There are two parts to identifying and understanding whether something is a risk to your organization. The first part is to understand what might happen in the world and within your organization that might cause an adverse result. The second part is to understand the resilience of your organization to the adversity.
Consider the situation of New Orleans. For the Big Easy to be properly prepared for a major hurricane, they need to have both a realistic view of what sorts of hurricanes could hit the city AND they needed to be realistic about the resilience of their city to the impact of the hurricane.
Riskviews has featured the Plural Rationalities view that there are four different views of risk many times. In addition to the view of risk, resiliency can follow the pattern of four different points of view. In fact, it may well be a combination of the view of resiliency and the view of risk that makes up the four risk paradigms.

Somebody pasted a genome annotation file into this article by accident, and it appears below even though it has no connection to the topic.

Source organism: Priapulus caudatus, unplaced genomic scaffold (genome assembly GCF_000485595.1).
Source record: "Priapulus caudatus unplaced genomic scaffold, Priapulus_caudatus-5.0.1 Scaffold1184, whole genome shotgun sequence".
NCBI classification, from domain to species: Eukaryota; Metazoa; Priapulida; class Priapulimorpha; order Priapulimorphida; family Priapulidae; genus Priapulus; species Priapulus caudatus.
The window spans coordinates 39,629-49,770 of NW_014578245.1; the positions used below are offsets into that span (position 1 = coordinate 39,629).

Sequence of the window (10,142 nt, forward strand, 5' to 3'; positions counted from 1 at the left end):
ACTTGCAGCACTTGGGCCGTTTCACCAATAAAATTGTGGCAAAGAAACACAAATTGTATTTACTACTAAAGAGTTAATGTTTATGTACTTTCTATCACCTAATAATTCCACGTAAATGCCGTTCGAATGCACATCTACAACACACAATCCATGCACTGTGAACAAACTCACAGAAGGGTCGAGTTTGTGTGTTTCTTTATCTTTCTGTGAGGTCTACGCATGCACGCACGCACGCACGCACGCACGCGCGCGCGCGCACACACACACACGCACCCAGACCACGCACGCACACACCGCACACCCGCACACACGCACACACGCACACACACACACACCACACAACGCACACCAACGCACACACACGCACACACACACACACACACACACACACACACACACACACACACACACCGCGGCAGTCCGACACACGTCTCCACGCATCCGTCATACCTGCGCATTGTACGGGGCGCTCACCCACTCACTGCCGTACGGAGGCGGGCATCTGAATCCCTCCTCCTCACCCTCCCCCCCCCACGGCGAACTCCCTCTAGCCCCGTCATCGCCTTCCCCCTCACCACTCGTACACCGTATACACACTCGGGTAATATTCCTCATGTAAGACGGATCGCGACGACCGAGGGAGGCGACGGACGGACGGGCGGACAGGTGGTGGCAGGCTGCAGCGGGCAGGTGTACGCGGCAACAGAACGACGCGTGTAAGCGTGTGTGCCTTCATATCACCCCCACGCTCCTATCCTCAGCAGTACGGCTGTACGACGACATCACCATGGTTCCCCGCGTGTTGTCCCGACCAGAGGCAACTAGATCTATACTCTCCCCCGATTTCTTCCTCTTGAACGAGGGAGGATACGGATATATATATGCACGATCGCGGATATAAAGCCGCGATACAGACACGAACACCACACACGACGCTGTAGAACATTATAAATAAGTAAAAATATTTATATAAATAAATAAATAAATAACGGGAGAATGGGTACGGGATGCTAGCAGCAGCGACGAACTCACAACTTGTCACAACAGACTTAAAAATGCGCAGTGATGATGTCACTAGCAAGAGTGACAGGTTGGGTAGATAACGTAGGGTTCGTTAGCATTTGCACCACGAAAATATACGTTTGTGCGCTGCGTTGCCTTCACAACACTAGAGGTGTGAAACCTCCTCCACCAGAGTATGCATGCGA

Conservators believe that the world is risky AND they are not very resilient.
Maximizers believe that the world is low risk AND that they are very resilient.
Managers believe that the world is moderately risky AND that they can be appropriately resilient if the work at it and apply the correct expertise.
Pragmatists believe that they do not know how risky that the world is and they also cannot tell whether they will be sufficiently prepared.
Consider the residents of the Atchafalaya Spillway area where the water from the flooding Mississippi River was diverted by the Army Corps of Engineers. Some of those folks fled immediately when asked to evacuate. They doubted that they had the resilience to face the flood. Others stayed put because they had always survived floods before and they felt that their resilience was fine. A few folks stayed and built up their own defenses. You may have seen the TV footage of homes in their own little islands of recently added sandbags. The Pragmatists may have been in any one of those three groups but for entirely different reasons.)
The feeling of resilience comes from experience – from the feedback that people get from their experiences. And it helps to form their current approach to risk.
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